Sedentary Behavior, Weight Gain Can Increase Heart Failure Risk

Physical inactivity and weight gain may increase the risk of heart failure with preserved ejection fraction.

Physical activity and maintaining a healthy weight are factors known to improve overall health, including the prevention of diseases such as cancer and heart disease. In a study published by the Journal of the American College of Cardiology, researchers discovered a link between physical inactivity, weight gain, and a subtype of heart failure that currently has no drug therapy options.

Heart failure is a condition where the heart cannot pump enough oxygenated blood to support bodily function. Patients with heart failure can experience shortness of breath, fatigue, swollen legs, and quickened heartbeat. Subtypes of the condition include heart failure with preserved ejection fraction (HFpEF) and heart failure with reduced ejection fraction (HFrEF).

"Previous studies have consistently found an association between low levels of physical activity, high BMI, and overall risk of heart failure, but this study shows that the association is more pronounced for heart failure with preserved ejection fraction, the type of heart failure that is the most challenging to treat," said senior study author Jarett Berry, MD.

In patients with HFpEF, the heart stiffens, and resists expansion. In simple terms, hearts with HFpEF do not relax enough, and hearts with HFrEF do not squeeze enough. While there are many treatment options for HFrEF, there are no evidence-based treatments for HFpEF, according to the study.

“The 5-year survival rate among heart failure with preserved ejection fraction patients is around 30 to 40%,” said first author of the stuy Ambarish Pandey, MD. “While heart failure with reduced ejection fraction survival has improved significantly over the years, heart failure with preserved ejection fraction prognosis is little changed.”

Included in the study were 51,000 participants from the Women’s Health Initiative, the Multiethnic Study of Atherosclerosis, and the Cardiovascular Health Study. Of the participants, 3180 developed heart failure, with 39% of patients diagnosed with HFpEF, 29% diagnosed with HErEF, and 32% unclassified cases.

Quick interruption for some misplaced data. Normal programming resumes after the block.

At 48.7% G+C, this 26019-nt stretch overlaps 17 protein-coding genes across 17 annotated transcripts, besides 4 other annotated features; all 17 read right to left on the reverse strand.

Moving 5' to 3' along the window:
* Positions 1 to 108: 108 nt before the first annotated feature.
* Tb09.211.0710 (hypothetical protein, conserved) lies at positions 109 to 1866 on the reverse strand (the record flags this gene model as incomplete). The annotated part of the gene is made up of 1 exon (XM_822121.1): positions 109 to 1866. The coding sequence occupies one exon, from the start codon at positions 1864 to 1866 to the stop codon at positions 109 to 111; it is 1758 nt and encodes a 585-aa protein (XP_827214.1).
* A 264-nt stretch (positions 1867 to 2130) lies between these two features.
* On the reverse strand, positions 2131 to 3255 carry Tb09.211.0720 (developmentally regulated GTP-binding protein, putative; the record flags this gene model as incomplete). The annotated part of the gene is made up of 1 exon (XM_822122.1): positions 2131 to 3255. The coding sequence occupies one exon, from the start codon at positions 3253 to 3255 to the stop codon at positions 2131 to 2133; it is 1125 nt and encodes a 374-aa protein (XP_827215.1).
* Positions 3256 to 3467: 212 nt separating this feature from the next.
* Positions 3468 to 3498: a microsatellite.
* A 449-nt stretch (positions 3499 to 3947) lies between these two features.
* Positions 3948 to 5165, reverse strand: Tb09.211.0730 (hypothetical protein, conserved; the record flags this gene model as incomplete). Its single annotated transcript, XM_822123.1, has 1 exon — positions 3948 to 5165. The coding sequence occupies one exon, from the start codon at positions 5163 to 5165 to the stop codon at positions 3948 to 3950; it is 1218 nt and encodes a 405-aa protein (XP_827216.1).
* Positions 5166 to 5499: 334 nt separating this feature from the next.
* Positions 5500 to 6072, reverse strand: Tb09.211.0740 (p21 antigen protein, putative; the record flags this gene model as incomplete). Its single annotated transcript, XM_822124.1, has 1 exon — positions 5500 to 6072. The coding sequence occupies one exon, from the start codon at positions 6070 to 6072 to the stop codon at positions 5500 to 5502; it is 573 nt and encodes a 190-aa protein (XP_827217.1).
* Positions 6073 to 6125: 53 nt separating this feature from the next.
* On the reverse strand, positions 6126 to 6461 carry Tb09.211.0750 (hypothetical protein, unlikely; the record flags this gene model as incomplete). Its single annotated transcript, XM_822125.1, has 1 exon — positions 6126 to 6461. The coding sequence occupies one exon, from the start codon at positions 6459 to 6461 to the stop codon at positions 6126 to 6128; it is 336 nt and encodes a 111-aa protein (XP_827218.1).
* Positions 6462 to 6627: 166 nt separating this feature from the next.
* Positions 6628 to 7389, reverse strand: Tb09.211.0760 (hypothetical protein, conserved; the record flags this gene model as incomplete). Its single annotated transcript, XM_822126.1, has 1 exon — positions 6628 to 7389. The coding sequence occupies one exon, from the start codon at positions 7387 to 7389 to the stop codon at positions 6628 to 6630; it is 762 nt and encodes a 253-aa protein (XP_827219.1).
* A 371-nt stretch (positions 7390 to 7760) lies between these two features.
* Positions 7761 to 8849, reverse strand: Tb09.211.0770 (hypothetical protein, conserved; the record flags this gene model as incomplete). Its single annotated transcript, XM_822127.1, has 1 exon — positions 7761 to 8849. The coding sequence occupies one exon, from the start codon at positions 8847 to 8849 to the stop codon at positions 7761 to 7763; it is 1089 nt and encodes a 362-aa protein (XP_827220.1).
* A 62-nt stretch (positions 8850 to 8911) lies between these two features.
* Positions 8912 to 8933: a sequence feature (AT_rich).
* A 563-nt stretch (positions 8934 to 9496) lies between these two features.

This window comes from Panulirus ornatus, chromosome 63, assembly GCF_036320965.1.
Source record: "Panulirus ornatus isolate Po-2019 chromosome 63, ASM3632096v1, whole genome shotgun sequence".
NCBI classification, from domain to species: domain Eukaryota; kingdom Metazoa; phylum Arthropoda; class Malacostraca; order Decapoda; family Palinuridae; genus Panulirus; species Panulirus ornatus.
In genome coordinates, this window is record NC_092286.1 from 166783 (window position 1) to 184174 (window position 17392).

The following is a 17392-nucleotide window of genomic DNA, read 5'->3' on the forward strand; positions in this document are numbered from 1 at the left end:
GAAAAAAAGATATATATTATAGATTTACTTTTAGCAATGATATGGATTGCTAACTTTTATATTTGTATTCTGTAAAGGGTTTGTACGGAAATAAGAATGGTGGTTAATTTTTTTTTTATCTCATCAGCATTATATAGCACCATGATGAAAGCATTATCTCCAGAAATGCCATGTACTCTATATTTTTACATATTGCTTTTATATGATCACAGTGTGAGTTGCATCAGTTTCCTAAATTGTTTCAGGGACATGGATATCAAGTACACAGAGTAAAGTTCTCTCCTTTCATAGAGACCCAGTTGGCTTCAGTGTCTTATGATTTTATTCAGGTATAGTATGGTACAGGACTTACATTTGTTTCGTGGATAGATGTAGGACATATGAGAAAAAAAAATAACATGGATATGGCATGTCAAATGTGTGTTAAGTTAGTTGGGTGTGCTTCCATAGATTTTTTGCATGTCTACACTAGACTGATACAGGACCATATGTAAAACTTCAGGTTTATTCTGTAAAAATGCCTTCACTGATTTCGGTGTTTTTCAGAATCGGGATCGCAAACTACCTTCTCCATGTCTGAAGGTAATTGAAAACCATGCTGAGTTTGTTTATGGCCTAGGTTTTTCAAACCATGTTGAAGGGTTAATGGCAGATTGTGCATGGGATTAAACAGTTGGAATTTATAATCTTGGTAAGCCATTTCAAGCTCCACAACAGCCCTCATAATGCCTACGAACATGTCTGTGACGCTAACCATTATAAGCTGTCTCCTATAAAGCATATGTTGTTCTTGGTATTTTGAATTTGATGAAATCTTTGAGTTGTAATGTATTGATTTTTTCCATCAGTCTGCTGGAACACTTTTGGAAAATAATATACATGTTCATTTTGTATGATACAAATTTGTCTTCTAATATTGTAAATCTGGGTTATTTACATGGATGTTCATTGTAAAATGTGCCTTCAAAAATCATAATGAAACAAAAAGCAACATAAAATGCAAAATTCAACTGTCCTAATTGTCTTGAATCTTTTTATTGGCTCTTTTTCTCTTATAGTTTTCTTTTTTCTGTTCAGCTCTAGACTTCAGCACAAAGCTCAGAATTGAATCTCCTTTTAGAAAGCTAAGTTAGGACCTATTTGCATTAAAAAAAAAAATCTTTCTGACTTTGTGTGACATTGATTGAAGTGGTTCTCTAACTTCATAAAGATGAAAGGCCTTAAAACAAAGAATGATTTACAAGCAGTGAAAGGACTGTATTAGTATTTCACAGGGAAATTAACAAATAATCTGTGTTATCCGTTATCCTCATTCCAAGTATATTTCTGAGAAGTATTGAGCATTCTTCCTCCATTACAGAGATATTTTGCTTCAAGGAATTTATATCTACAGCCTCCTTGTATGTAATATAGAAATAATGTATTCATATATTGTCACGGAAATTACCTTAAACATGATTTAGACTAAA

The investigators discovered that cases of HFpEF were 19% lower among patients who met exercise recommendations, according to the study. The study authors noted that high body mass index was observed to be strongly associated with HFpEF than HFrEF.

Since there are no approved evidence-based treatments for HFpEF, its growing incidence among elderly women is particularly concerning.

ACE inhibitors, beta blockers, and aldosterone antagonists have shown efficacy in reducing mortality among patients with HFpEF. However, clinical trials have failed to find a medication that reduces mortality among patients with HFrEF.

Unfortunately, the only treatment option available to patients with HFrEF is a heart transplant, which can be strenuous on the elderly. Therefore, preventing heart failure is key, and may be successfully achieved by increasing physical activity and preventing weight gain.

"These findings highlight the importance of lifestyle interventions such as increasing physical activity levels and reducing weight to combat the growing burden of this disease," Dr Berry concluded.